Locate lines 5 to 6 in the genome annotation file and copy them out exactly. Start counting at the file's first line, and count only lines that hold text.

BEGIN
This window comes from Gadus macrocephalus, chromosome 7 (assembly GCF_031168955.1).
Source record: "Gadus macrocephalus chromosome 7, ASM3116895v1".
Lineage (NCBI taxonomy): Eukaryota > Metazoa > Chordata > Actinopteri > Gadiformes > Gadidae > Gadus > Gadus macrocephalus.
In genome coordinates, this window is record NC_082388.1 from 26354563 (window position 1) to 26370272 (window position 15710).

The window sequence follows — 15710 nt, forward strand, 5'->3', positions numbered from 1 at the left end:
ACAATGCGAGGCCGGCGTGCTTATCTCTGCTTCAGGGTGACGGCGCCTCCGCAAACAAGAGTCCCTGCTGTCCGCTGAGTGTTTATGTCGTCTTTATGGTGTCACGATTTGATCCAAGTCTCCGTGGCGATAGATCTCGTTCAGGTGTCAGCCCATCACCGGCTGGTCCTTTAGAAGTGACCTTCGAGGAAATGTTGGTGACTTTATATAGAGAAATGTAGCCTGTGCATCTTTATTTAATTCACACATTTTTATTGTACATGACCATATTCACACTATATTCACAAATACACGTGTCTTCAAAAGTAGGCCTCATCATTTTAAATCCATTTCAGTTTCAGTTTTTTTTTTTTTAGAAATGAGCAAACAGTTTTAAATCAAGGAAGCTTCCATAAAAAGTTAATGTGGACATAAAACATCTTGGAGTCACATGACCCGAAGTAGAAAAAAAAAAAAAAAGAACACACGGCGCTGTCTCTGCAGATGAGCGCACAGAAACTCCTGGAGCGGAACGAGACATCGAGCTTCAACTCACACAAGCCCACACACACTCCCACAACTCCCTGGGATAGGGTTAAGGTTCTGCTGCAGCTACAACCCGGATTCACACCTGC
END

The window sequence follows — 15710 nt, forward strand, 5'->3', positions numbered from 1 at the left end:
ACAATGCGAGGCCGGCGTGCTTATCTCTGCTTCAGGGTGACGGCGCCTCCGCAAACAAGAGTCCCTGCTGTCCGCTGAGTGTTTATGTCGTCTTTATGGTGTCACGATTTGATCCAAGTCTCCGTGGCGATAGATCTCGTTCAGGTGTCAGCCCATCACCGGCTGGTCCTTTAGAAGTGACCTTCGAGGAAATGTTGGTGACTTTATATAGAGAAATGTAGCCTGTGCATCTTTATTTAATTCACACATTTTTATTGTACATGACCATATTCACACTATATTCACAAATACACGTGTCTTCAAAAGTAGGCCTCATCATTTTAAATCCATTTCAGTTTCAGTTTTTTTTTTTTTAGAAATGAGCAAACAGTTTTAAATCAAGGAAGCTTCCATAAAAAGTTAATGTGGACATAAAACATCTTGGAGTCACATGACCCGAAGTAGAAAAAAAAAAAAAAAGAACACACGGCGCTGTCTCTGCAGATGAGCGCACAGAAACTCCTGGAGCGGAACGAGACATCGAGCTTCAACTCACACAAGCCCACACACACTCCCACAACTCCCTGGGATAGGGTTAAGGTTCTGCTGCAGCTACAACCCGGATTCACACCTGC